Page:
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Prognostic implications of serum lipid metabolism over time during sepsis
Intensive Care Medicine Experimentalvolume 3, Article number: A226 (2015)
Despite extensive research and an improved standard of care, sepsis remains a disorder with a high mortality rate. Sepsis is accompanied by severe metabolic alterations. However, there are controversies about changes in lipid profiles in sepsis patients.
To examine whether disorders of lipid metabolism are associated with worse disease activity and mortality.
We evaluated 117 sepsis and septic shock patients (65 survivors and 52 non-survivors) who were admitted to the intensive care unit of a university-affiliated hospital in Korea. Serum levels of cholesterol, triglyceride (TG), high-density lipoprotein (HDL), low-density lipoprotein (LDL), free fatty acid (FFA), and apolipoprotein (apo) A-I were measured on days 0, 1, 3, and 7. Patients who had previously used statins or steroids, for treating lipid diseases or liver diseases were excluded.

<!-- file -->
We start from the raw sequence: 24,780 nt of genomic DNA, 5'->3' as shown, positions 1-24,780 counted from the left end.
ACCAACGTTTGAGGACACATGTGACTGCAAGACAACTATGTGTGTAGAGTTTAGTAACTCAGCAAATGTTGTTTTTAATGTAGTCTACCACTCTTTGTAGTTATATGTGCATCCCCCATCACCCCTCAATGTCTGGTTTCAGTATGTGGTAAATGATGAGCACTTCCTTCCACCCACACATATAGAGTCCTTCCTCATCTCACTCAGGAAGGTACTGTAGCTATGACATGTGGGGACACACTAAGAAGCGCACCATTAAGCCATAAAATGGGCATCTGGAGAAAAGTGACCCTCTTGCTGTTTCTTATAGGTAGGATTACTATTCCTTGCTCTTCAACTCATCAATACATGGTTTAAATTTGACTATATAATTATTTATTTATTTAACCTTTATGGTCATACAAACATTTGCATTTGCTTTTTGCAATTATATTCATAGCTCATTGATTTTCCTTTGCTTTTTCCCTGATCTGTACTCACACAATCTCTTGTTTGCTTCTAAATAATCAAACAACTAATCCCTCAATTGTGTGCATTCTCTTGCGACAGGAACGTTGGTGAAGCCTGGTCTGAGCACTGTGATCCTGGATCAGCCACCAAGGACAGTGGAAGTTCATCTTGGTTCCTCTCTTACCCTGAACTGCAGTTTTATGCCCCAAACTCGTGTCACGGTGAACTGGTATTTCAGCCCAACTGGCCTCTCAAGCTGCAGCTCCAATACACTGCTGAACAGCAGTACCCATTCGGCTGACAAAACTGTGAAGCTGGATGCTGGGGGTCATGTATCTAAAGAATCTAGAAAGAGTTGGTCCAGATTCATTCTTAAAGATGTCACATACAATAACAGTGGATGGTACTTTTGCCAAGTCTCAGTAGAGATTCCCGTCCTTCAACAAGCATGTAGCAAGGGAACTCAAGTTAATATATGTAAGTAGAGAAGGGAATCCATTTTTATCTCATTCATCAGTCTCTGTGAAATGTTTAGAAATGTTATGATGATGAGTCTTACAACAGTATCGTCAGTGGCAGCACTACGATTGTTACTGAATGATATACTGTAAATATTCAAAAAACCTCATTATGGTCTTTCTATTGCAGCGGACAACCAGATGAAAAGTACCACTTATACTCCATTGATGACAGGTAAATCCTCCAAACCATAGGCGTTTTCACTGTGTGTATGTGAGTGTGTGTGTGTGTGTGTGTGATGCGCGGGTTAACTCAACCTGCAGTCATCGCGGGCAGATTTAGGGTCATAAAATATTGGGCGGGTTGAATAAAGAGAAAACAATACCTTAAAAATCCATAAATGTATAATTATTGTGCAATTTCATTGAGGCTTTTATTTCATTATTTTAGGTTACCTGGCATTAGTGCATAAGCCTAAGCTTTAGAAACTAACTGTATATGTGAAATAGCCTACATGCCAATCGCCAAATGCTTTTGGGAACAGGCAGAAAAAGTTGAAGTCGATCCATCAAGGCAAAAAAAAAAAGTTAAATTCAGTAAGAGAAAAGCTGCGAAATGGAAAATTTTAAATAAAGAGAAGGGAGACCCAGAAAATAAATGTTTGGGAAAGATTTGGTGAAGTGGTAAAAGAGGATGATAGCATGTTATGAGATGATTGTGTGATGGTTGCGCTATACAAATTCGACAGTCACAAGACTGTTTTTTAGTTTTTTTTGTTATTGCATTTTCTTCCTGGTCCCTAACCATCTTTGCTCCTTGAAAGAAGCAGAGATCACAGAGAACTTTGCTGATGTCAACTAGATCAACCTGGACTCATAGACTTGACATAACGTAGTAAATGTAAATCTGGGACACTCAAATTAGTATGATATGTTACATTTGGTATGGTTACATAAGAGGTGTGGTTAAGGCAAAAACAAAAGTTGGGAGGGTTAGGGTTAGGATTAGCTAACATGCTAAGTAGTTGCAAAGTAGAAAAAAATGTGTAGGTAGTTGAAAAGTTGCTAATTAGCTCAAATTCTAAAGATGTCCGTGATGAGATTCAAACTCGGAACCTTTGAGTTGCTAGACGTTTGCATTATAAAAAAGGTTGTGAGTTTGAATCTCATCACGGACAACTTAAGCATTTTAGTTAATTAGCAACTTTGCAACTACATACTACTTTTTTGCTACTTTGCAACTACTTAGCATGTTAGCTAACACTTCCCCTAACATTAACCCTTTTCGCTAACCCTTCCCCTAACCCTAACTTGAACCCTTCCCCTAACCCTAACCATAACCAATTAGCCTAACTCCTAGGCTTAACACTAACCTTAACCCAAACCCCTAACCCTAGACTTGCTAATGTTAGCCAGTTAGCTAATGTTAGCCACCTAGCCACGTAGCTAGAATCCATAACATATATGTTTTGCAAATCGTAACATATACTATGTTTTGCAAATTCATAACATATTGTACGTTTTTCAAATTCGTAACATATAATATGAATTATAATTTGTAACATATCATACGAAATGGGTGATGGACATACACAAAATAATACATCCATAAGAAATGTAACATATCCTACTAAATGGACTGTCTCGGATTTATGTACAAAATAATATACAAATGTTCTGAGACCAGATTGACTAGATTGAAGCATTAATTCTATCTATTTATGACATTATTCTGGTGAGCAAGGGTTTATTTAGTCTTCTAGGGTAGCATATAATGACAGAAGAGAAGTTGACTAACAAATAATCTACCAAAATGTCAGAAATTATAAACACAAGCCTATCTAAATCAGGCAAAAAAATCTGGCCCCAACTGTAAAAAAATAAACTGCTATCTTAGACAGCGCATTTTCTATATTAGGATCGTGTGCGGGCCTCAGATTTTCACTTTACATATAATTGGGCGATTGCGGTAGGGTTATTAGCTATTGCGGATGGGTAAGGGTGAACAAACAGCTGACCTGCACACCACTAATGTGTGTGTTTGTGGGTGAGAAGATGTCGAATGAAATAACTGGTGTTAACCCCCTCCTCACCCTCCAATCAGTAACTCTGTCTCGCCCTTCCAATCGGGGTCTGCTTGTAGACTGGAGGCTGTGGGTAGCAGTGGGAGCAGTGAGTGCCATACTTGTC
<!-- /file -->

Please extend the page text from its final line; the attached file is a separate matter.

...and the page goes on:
Non-survivors showed significantly higher SOFA scores than survivors (p = 0.008). Non-survivors had low levels of cholesterol, TG, HDL, LDL, and apo A-I levels on days 0, 1, 3, and 7. In linear mixed model analysis, over time the variation in TG, LDL, FFA and apo A-I between groups differed significantly (p = 0.043, p = 0.020, p = 0.005, and p = 0.015, respectively). However, there were no significant differences in cholesterol or HDL between groups. Through multivariate analysis, TG level and SOFA scores were associated with mortality on day 0 and day 1 (p = 0.018 and p = 0.008, respectively). In survival analysis, the high TG level group showed better prognosis than the other groups (p = 0.022).
Recently, in two large, multicenter, double-blind, randomized, placebo-controlled studies, simvastatin and rosuvastatin did not improve clinical outcomes in acute respiratory distress syndrome (ARDS) or sepsis-associated ARDS patients. Similary, in contrast to previous studies, our study showed that low TG level is associated with mortality in ICU patients with sepsis. This may be due to alterations in serum lipid metabolism during sepsis, modulating the host response to inflammation in critically ill patients.
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